Whether you know it or not you are probably using fibre optics every day, they are the very thin glass fibres which carry most of the information around the internet and telephone systems. The information travels in the form of incredibly short pulses of infra red laser light, this is picked because the glass is very transparent in this colour, and can travel tens of kilometers and still be detected, it can then be amplified and continue travelling.
The problem is that the further the pulses travel the more they tend to spread out due to imperfections in the glass's properties, this means that you have to make them longer, so you can get fewer though per second and so you can't transmit as much data, or you need to regenerate the signal every few hundred kilometres in a very expensive process.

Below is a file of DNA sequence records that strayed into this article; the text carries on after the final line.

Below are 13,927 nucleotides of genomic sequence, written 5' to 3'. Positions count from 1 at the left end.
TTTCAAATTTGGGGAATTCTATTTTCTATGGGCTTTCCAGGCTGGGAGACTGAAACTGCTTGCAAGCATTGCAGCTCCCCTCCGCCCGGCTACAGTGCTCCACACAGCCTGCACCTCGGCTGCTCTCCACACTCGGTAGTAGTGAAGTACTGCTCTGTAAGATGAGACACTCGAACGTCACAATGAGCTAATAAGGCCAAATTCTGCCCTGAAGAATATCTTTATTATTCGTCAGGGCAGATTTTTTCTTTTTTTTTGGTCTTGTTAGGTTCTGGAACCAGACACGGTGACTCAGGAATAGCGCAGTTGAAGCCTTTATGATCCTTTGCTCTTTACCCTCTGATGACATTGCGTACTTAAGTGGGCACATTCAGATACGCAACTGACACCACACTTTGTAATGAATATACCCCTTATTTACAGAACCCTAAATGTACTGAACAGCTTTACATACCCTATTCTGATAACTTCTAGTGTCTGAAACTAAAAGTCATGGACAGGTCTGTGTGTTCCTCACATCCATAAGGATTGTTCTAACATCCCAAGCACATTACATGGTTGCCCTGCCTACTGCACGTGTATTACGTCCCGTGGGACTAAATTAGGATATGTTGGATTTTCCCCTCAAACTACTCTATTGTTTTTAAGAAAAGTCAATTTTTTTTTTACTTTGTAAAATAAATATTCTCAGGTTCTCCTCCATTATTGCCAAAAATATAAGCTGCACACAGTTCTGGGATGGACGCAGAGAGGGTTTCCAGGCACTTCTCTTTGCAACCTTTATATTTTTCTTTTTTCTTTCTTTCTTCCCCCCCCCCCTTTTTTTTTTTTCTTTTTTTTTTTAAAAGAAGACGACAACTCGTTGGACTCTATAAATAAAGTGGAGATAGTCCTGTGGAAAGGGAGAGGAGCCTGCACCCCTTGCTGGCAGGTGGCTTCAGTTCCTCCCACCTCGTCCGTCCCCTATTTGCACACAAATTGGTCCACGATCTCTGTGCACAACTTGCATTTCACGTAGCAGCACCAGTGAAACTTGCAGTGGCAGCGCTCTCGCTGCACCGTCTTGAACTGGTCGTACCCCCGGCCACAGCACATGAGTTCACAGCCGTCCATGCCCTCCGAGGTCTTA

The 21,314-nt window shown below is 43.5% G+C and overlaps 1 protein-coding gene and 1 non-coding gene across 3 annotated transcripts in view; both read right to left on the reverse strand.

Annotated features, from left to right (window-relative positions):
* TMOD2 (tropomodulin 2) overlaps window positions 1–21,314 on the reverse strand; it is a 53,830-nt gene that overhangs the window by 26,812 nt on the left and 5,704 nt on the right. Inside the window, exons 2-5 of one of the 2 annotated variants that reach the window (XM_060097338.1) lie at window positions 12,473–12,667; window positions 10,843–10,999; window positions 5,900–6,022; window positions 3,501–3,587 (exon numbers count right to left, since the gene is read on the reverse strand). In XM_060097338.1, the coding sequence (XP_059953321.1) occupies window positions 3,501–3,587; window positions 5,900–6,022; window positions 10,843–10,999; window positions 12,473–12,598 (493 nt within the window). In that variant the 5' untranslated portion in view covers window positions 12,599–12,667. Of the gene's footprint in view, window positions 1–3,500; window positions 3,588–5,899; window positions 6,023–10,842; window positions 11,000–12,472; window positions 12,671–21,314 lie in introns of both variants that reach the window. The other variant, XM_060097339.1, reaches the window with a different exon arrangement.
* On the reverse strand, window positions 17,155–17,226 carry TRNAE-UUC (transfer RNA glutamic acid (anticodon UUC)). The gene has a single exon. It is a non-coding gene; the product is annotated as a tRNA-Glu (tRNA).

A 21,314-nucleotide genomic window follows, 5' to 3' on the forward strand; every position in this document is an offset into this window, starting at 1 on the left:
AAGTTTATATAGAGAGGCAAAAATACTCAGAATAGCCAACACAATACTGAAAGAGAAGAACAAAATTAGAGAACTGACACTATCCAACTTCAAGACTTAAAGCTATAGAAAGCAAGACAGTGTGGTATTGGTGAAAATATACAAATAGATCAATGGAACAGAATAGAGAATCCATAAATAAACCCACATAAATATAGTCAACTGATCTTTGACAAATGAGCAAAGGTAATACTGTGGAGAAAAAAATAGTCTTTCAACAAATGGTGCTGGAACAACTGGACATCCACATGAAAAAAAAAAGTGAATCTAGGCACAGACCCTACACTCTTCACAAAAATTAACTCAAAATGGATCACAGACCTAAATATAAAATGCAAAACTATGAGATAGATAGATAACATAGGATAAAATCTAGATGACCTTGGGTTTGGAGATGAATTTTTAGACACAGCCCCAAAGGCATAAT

But Xiang Lui and collegues from Bell labs in New Jersey, have come up with a system that might help. A pulse of light will disperse and spread out along an optical fibre, but there is a pattern of light that the imperfections of the fibre will cause to have exactly the opposite effect, which is called it's phase conjugate. The group sent these two signals down the fibre optic one with a horizontal polarisations and one with a vertical one, and then recombined them at the end and reduced the distortions by a factor of nearly 30.
This has allowed them to send 400Gbits per second down an optical fibre which is 12800km long which is very impressive, and could reduce the price and increase the capacity and reliability of long data cables